Developing the instrumentation required to support the industrial uptake of new, more energy efficient, materials.
Europe’s Green Deal aims for climate neutrality by 2050 . The implementation of semiconductors based on ‘wide bandgap ’ compounds such as Gallium nitride, Silicon Carbide and Gallium Oxide into power electronics have the potential to make lighting 75% more efficient, motor-driven appliances 40% more efficient, and consumer electronics up to 30% more efficient. However, material performance is highly sensitive to nanoscale defects. Present optical techniques do not have the resolution in the required range (<100 nanometres) to detect flaws and more sensitive techniques have not been applied to these materials. To encourage industrial uptake requires new instrumentation, along with in-line and off-line characterisation techniques, to establish how specific defects impact on device performance.
This project will use optical scatterometric, spectroscopic and signal processing techniques to allow rapid (< 1 minute), accurate and non-destructive, in-line detection of nanoscale (< 100 nm) defects in industrially relevant compound semiconductor wafers and dies. Advanced off-line microscopy methods will be developed to characterise semiconductors in the 5 nanometre to 10 micrometre range with a spatial resolution better than 50 nanometres.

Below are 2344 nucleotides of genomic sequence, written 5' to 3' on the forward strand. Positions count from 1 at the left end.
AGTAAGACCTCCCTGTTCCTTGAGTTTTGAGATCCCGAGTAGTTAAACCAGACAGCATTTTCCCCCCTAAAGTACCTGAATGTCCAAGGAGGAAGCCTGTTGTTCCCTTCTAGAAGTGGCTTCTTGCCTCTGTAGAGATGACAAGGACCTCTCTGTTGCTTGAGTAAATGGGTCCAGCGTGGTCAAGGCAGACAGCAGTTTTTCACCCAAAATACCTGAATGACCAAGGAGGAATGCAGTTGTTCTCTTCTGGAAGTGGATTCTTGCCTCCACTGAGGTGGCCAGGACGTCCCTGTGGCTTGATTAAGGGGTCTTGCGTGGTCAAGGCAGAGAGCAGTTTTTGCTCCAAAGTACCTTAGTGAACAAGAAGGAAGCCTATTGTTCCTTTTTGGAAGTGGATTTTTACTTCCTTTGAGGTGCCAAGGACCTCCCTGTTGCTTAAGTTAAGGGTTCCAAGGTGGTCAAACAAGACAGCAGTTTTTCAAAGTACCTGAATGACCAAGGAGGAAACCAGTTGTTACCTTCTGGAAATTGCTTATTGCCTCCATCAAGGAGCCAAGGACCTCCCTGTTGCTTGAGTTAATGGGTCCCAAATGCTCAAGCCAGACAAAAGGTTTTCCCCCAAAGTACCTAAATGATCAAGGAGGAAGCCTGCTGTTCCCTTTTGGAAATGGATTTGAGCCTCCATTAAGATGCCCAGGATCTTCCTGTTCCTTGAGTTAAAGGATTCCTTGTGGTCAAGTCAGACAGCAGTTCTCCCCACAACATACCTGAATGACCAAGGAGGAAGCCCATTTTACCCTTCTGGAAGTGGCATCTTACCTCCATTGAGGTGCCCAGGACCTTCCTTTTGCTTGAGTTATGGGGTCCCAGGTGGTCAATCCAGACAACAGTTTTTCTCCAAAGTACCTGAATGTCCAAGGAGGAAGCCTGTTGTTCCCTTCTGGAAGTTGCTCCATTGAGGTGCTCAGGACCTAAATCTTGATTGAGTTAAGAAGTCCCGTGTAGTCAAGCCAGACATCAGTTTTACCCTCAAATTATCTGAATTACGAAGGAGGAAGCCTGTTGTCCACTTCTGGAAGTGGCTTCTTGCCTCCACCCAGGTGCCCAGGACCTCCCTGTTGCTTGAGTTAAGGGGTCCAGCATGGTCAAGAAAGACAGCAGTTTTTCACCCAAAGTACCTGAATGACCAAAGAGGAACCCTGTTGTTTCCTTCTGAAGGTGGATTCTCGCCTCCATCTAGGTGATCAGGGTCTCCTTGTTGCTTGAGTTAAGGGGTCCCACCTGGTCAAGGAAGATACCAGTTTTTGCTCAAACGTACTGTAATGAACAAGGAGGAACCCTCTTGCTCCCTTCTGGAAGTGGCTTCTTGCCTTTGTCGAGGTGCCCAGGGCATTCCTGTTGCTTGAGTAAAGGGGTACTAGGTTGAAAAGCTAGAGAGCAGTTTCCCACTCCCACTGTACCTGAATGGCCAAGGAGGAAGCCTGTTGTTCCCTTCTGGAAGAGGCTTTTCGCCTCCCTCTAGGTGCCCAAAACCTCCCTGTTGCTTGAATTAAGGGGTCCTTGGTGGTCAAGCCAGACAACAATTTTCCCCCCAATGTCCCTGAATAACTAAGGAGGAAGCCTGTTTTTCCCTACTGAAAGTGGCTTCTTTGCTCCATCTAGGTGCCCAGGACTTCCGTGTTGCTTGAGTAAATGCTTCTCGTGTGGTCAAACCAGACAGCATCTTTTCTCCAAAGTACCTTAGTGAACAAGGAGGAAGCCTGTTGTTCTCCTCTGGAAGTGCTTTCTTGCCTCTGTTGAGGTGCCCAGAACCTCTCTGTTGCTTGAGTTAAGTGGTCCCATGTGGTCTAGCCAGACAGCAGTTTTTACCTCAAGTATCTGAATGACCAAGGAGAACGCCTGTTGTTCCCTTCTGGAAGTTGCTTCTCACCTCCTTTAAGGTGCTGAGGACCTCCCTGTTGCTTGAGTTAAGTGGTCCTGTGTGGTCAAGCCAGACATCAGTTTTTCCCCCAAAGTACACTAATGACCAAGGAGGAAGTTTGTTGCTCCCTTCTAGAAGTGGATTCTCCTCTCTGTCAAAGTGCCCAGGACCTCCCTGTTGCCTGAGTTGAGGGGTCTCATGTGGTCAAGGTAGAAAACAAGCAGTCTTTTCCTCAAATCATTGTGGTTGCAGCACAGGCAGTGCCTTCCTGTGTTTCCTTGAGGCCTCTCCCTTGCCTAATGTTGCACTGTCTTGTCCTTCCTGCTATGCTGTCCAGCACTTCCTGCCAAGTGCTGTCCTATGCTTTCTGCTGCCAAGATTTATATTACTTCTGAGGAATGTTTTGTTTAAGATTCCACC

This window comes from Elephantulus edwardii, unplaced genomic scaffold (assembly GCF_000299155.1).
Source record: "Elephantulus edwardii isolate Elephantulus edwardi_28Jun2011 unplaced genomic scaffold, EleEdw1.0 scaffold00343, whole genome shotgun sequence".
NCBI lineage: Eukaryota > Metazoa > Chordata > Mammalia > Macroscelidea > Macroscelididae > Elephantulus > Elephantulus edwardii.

Key measurements that determine the quality of compound semiconductors will be identified and the effects of different types of defects on a materials’ optoelectronic properties and on the performance of a range of power electronic devices investigated.
Project results will aid the competitiveness of the semi-conductor industry and improve the reliability and performance of devices in all areas using wide-band materials, such as electric vehicles, 5G networks and electricity ‘smart’ grids, ultimately supporting Europe’s transition to a green economy.